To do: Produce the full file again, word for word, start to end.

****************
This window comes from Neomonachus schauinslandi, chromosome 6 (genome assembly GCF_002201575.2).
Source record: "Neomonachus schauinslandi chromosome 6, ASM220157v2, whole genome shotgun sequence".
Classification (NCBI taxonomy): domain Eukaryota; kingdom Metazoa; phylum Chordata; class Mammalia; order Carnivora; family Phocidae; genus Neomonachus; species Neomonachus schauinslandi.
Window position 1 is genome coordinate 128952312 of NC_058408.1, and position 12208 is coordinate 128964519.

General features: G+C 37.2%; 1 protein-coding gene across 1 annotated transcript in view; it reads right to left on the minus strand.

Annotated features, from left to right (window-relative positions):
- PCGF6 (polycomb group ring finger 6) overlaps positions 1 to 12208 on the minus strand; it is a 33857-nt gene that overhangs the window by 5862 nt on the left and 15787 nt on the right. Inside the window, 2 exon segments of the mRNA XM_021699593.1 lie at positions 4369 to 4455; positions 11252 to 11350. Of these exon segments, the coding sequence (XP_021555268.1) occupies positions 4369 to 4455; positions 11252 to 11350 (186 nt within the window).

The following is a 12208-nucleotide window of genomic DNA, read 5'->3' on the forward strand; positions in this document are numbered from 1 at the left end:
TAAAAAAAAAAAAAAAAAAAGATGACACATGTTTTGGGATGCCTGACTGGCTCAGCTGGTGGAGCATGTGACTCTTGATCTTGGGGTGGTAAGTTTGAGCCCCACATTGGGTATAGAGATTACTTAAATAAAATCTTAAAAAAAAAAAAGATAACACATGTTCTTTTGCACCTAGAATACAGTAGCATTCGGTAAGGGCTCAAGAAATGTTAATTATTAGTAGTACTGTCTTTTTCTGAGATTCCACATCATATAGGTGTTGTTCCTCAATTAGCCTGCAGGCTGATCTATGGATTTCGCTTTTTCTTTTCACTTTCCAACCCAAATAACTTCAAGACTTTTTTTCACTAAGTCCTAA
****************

This window comes from Neomonachus schauinslandi, chromosome 6 (genome assembly GCF_002201575.2).
Source record: "Neomonachus schauinslandi chromosome 6, ASM220157v2, whole genome shotgun sequence".
Classification (NCBI taxonomy): domain Eukaryota; kingdom Metazoa; phylum Chordata; class Mammalia; order Carnivora; family Phocidae; genus Neomonachus; species Neomonachus schauinslandi.
Window position 1 is genome coordinate 128952312 of NC_058408.1, and position 12208 is coordinate 128964519.

General features: G+C 37.2%; 1 protein-coding gene across 1 annotated transcript in view; it reads right to left on the minus strand.

Annotated features, from left to right (window-relative positions):
- PCGF6 (polycomb group ring finger 6) overlaps positions 1 to 12208 on the minus strand; it is a 33857-nt gene that overhangs the window by 5862 nt on the left and 15787 nt on the right. Inside the window, 2 exon segments of the mRNA XM_021699593.1 lie at positions 4369 to 4455; positions 11252 to 11350. Of these exon segments, the coding sequence (XP_021555268.1) occupies positions 4369 to 4455; positions 11252 to 11350 (186 nt within the window).

The following is a 12208-nucleotide window of genomic DNA, read 5'->3' on the forward strand; positions in this document are numbered from 1 at the left end:
TAAAAAAAAAAAAAAAAAAAGATGACACATGTTTTGGGATGCCTGACTGGCTCAGCTGGTGGAGCATGTGACTCTTGATCTTGGGGTGGTAAGTTTGAGCCCCACATTGGGTATAGAGATTACTTAAATAAAATCTTAAAAAAAAAAAAGATAACACATGTTCTTTTGCACCTAGAATACAGTAGCATTCGGTAAGGGCTCAAGAAATGTTAATTATTAGTAGTACTGTCTTTTTCTGAGATTCCACATCATATAGGTGTTGTTCCTCAATTAGCCTGCAGGCTGATCTATGGATTTCGCTTTTTCTTTTCACTTTCCAACCCAAATAACTTCAAGACTTTTTTTCACTAAGTCCTAA